Maintenance Under Muslim Law

Muslim Marriages are regarded as a contract between the husband and wife, who accepts it by uttering “Qubool hai” thrice and signing the required documents in the presence of witnesses. In Muslim law, maintenance is called Nafaqah. The provision of giving maintenance to a wife is to provide support to women. In Islam, the rights and obligations in a marriage are equal in nature for both husband and wife. If the husband fails to provide maintenance to the wife, she can legally refuse to cohabit with the husband. Likewise, if the wife fails to live with the husband, he is then not bound to support her. Nafaqah or maintenance includes “all those things which are necessary to the support of life, such as food, clothes and lodging.” 

Maintenance to Wife

Under Muslim law, the right of the wife to receive maintenance is an absolute right. In a valid marriage, a husband is bound to maintain his wife, i.e., to provide food, shelter, and clothing. However, such is not the case in the case of void or irregular marriage. As mentioned earlier, the rights and obligations in a Muslim marriage are bilateral in nature. If a wife is unfaithful or refuses to obey her husband, then the husband is free from the obligation to maintain his wife.

A wife is entitled to maintenance even in the following cases:

  • If she is rich or capable of earning or earning. 
  • If the husband is impotent or too ill.
  • If the husband has more than one wife.

In case a husband is a minor, then he will maintain his wife by the realization of his property. Maintenance is an independent right of the wife, which she loses if she is unchaste or apostasies. 

Maintenance in case of Divorce

Divorce is a situation of dissolution of marriage, wherein, husband and wife are no longer under the contractual obligation to perform their duties towards each other. However, even after the dissolution of marriage, a wife is entitled to maintenance. Under Muslim law, maintenance to wife after divorce can be categorized into three categories:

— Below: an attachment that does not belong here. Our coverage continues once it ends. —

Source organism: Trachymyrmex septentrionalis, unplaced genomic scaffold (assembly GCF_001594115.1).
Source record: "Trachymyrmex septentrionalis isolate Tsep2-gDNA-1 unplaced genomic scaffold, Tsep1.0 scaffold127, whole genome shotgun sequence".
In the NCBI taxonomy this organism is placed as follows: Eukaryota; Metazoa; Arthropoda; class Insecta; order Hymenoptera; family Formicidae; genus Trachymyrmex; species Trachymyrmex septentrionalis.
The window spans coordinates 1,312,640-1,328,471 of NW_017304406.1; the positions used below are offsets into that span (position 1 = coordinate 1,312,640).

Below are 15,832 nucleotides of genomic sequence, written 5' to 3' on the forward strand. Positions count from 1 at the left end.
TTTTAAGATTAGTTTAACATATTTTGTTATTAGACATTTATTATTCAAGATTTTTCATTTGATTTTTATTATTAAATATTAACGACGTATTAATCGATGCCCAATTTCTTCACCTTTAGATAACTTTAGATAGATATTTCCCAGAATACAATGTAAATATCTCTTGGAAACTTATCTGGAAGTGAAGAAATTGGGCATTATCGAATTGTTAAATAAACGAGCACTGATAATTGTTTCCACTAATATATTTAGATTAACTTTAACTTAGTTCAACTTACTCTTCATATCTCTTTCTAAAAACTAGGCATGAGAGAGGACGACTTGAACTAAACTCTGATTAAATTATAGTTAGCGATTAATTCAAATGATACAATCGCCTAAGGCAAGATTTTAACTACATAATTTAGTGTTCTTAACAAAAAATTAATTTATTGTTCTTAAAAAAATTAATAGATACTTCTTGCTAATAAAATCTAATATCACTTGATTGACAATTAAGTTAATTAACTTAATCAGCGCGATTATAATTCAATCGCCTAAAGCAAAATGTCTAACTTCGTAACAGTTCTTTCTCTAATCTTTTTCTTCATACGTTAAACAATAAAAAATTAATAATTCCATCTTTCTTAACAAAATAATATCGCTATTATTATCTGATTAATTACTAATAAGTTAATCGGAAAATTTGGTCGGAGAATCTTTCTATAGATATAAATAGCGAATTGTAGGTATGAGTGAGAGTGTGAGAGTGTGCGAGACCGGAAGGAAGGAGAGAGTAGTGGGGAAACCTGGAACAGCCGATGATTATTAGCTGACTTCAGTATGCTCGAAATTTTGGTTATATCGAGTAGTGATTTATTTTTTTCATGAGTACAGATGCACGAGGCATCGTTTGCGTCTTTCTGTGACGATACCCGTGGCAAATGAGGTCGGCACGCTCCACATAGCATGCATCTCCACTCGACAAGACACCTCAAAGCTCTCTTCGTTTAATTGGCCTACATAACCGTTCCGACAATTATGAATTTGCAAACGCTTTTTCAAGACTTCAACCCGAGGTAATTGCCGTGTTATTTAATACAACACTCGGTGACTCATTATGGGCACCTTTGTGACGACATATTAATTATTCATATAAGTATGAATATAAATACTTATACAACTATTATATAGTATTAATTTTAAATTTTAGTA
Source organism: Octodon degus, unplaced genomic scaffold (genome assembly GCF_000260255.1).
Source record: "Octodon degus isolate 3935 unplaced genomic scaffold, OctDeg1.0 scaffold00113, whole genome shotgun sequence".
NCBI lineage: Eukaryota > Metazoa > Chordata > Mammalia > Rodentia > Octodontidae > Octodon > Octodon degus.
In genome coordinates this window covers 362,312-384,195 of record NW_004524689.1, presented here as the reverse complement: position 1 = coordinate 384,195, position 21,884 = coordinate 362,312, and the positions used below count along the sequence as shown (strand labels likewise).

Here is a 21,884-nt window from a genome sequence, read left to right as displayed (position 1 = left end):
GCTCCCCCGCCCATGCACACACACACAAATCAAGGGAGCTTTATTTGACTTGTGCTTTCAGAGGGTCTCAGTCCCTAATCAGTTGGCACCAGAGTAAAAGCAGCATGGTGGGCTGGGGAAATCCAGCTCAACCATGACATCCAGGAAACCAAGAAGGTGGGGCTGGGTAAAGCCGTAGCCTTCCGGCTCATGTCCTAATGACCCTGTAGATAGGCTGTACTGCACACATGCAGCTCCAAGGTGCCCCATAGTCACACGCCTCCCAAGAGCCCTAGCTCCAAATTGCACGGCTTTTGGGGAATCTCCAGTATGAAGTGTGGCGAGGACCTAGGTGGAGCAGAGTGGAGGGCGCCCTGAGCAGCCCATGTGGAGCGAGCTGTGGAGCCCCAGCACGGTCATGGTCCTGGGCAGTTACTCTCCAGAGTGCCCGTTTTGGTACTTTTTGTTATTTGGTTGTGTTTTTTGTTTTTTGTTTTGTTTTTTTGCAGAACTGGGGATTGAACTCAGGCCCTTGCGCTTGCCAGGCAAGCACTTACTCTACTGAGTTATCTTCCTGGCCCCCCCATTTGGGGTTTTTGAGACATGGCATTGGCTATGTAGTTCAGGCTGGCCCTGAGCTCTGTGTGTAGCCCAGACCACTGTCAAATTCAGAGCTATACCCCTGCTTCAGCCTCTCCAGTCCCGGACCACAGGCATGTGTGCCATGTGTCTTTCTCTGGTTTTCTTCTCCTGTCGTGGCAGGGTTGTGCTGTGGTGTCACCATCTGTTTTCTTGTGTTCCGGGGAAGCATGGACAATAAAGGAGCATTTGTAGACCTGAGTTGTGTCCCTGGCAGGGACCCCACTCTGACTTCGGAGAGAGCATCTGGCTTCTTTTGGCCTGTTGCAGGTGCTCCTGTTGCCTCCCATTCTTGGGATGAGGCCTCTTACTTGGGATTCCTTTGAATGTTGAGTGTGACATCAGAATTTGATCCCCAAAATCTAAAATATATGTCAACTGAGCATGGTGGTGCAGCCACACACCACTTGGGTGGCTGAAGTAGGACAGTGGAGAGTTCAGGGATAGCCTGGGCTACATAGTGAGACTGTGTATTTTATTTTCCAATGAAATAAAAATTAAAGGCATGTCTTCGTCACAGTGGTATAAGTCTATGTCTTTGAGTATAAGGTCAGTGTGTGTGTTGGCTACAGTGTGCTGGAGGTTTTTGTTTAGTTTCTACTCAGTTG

• Muslim Personal Laws
  • Section 125, Criminal Procedure Code, 1973 
  • The Muslim Women (Protection of Rights on Divorce) Act, 1986

Muslim Personal Law

After the dissolution of marriage, Muslim personal laws suggest that a wife is entitled to maintenance from her husband only for the period of Iddat. Iddat is the period, a Muslim woman observes after Talaq (Divorce). The duration of Iddat is three mensuration cycle or if pregnant, then it extends to the whole of pregnancy. A husband is bound to provide maintenance only for the period of Iddat, and not beyond that. Once the Iddat period is over, then a Muslim woman is entitled to receive maintenance from her those relatives who can inherit her property. 

In Muslim law, there are substances when a wife is not entitled to maintenance after the dissolution of marriage. It includes:

  • If the marriage is dissolved because of the wife’s defects.
  • An apostate wife.
  • When the right to maintenance got suspended during marriage for some reasons.

There are certain circumstances wherein a wife can enter into a valid agreement to obtain separate maintenance. These circumstances could be ill-treatment, dis-agreement the wife not being able to adjust to another wife or any agreement which is opposed to public policy. For example, an agreement to that wife would not be entitled to maintenance after divorce is void.